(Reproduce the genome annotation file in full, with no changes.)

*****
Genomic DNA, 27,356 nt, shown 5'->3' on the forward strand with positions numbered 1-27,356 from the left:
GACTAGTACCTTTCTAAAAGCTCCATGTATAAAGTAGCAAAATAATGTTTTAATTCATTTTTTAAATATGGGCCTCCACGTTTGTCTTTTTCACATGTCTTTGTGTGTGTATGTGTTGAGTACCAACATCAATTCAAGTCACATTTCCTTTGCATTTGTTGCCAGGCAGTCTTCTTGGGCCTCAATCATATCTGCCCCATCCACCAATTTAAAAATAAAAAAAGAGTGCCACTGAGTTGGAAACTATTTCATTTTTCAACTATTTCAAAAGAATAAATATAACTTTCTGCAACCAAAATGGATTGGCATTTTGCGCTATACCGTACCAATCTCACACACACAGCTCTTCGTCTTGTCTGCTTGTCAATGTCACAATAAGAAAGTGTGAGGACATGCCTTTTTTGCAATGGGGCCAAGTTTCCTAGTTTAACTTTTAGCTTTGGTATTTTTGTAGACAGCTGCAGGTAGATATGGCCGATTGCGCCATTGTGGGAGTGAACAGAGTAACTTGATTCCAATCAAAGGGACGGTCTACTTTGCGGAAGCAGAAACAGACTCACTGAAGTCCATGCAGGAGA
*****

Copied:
Genomic DNA, 27,356 nt, shown 5'->3' on the forward strand with positions numbered 1-27,356 from the left:
GACTAGTACCTTTCTAAAAGCTCCATGTATAAAGTAGCAAAATAATGTTTTAATTCATTTTTTAAATATGGGCCTCCACGTTTGTCTTTTTCACATGTCTTTGTGTGTGTATGTGTTGAGTACCAACATCAATTCAAGTCACATTTCCTTTGCATTTGTTGCCAGGCAGTCTTCTTGGGCCTCAATCATATCTGCCCCATCCACCAATTTAAAAATAAAAAAAGAGTGCCACTGAGTTGGAAACTATTTCATTTTTCAACTATTTCAAAAGAATAAATATAACTTTCTGCAACCAAAATGGATTGGCATTTTGCGCTATACCGTACCAATCTCACACACACAGCTCTTCGTCTTGTCTGCTTGTCAATGTCACAATAAGAAAGTGTGAGGACATGCCTTTTTTGCAATGGGGCCAAGTTTCCTAGTTTAACTTTTAGCTTTGGTATTTTTGTAGACAGCTGCAGGTAGATATGGCCGATTGCGCCATTGTGGGAGTGAACAGAGTAACTTGATTCCAATCAAAGGGACGGTCTACTTTGCGGAAGCAGAAACAGACTCACTGAAGTCCATGCAGGAGA